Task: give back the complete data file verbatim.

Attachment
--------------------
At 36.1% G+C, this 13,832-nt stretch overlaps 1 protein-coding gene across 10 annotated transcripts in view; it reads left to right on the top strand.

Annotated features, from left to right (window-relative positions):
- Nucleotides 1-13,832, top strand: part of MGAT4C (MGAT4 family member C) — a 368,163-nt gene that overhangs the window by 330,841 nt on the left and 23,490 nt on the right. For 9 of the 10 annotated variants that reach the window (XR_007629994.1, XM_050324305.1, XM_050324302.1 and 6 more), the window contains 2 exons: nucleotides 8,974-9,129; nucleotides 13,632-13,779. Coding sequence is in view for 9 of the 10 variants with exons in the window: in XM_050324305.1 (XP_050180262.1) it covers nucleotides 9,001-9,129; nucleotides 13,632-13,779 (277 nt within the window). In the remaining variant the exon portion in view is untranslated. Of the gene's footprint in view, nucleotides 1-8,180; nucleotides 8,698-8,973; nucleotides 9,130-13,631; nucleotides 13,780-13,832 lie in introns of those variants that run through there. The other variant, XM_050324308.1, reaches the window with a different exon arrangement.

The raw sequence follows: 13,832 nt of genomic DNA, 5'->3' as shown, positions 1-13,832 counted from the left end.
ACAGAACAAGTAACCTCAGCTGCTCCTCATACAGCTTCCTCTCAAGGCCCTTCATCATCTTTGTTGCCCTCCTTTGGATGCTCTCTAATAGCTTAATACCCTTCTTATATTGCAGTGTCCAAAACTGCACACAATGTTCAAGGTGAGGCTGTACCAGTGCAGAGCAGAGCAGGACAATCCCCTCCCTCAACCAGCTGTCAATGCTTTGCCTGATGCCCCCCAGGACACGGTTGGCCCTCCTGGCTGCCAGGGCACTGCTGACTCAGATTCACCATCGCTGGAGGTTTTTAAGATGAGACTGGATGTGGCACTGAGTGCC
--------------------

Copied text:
At 36.1% G+C, this 13,832-nt stretch overlaps 1 protein-coding gene across 10 annotated transcripts in view; it reads left to right on the top strand.

Annotated features, from left to right (window-relative positions):
- Nucleotides 1-13,832, top strand: part of MGAT4C (MGAT4 family member C) — a 368,163-nt gene that overhangs the window by 330,841 nt on the left and 23,490 nt on the right. For 9 of the 10 annotated variants that reach the window (XR_007629994.1, XM_050324305.1, XM_050324302.1 and 6 more), the window contains 2 exons: nucleotides 8,974-9,129; nucleotides 13,632-13,779. Coding sequence is in view for 9 of the 10 variants with exons in the window: in XM_050324305.1 (XP_050180262.1) it covers nucleotides 9,001-9,129; nucleotides 13,632-13,779 (277 nt within the window). In the remaining variant the exon portion in view is untranslated. Of the gene's footprint in view, nucleotides 1-8,180; nucleotides 8,698-8,973; nucleotides 9,130-13,631; nucleotides 13,780-13,832 lie in introns of those variants that run through there. The other variant, XM_050324308.1, reaches the window with a different exon arrangement.

The raw sequence follows: 13,832 nt of genomic DNA, 5'->3' as shown, positions 1-13,832 counted from the left end.
ACAGAACAAGTAACCTCAGCTGCTCCTCATACAGCTTCCTCTCAAGGCCCTTCATCATCTTTGTTGCCCTCCTTTGGATGCTCTCTAATAGCTTAATACCCTTCTTATATTGCAGTGTCCAAAACTGCACACAATGTTCAAGGTGAGGCTGTACCAGTGCAGAGCAGAGCAGGACAATCCCCTCCCTCAACCAGCTGTCAATGCTTTGCCTGATGCCCCCCAGGACACGGTTGGCCCTCCTGGCTGCCAGGGCACTGCTGACTCAGATTCACCATCGCTGGAGGTTTTTAAGATGAGACTGGATGTGGCACTGAGTGCC